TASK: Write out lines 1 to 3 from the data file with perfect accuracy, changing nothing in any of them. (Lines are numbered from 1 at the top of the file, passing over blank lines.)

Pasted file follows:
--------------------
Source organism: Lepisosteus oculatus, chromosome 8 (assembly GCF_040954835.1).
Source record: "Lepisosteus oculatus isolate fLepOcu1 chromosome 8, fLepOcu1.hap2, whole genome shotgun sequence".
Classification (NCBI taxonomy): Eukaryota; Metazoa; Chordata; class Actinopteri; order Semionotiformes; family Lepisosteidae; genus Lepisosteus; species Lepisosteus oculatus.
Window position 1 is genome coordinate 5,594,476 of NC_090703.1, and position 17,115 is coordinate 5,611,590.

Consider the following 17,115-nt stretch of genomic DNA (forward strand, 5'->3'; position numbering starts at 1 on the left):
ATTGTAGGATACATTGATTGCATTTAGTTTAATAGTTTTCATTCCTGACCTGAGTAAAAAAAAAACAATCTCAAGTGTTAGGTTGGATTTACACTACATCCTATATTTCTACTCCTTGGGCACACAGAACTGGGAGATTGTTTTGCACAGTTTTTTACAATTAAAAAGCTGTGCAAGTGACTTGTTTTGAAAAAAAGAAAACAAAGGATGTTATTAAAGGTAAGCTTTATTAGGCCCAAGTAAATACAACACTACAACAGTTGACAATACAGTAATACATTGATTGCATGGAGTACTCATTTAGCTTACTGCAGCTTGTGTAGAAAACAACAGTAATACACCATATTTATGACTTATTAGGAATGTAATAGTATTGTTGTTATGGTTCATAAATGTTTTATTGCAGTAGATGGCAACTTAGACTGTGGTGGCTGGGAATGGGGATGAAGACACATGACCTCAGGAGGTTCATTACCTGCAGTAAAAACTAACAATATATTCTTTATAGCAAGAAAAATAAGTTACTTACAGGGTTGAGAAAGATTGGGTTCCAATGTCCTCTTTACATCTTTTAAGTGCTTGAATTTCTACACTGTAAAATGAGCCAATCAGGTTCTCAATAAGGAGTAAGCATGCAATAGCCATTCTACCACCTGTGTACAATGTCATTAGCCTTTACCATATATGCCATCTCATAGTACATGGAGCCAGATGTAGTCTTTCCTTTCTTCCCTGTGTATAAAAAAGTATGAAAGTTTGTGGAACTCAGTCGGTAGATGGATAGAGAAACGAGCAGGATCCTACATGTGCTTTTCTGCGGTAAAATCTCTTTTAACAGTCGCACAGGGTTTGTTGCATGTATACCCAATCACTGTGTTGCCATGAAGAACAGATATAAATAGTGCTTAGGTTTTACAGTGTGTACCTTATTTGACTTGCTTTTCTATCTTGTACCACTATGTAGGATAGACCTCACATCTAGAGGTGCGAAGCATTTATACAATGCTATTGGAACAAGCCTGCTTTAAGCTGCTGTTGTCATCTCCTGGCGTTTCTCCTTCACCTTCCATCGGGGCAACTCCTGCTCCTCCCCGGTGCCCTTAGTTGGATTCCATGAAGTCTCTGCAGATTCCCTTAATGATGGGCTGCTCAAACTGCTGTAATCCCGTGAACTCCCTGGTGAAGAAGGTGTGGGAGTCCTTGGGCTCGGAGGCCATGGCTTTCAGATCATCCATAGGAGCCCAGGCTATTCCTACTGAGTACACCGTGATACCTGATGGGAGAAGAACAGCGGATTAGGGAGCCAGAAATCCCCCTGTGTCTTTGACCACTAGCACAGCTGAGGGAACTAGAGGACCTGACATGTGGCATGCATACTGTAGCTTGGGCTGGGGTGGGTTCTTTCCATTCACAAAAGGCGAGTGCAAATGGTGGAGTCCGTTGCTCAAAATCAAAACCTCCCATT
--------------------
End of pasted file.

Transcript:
Source organism: Lepisosteus oculatus, chromosome 8 (assembly GCF_040954835.1).
Source record: "Lepisosteus oculatus isolate fLepOcu1 chromosome 8, fLepOcu1.hap2, whole genome shotgun sequence".
Classification (NCBI taxonomy): Eukaryota; Metazoa; Chordata; class Actinopteri; order Semionotiformes; family Lepisosteidae; genus Lepisosteus; species Lepisosteus oculatus.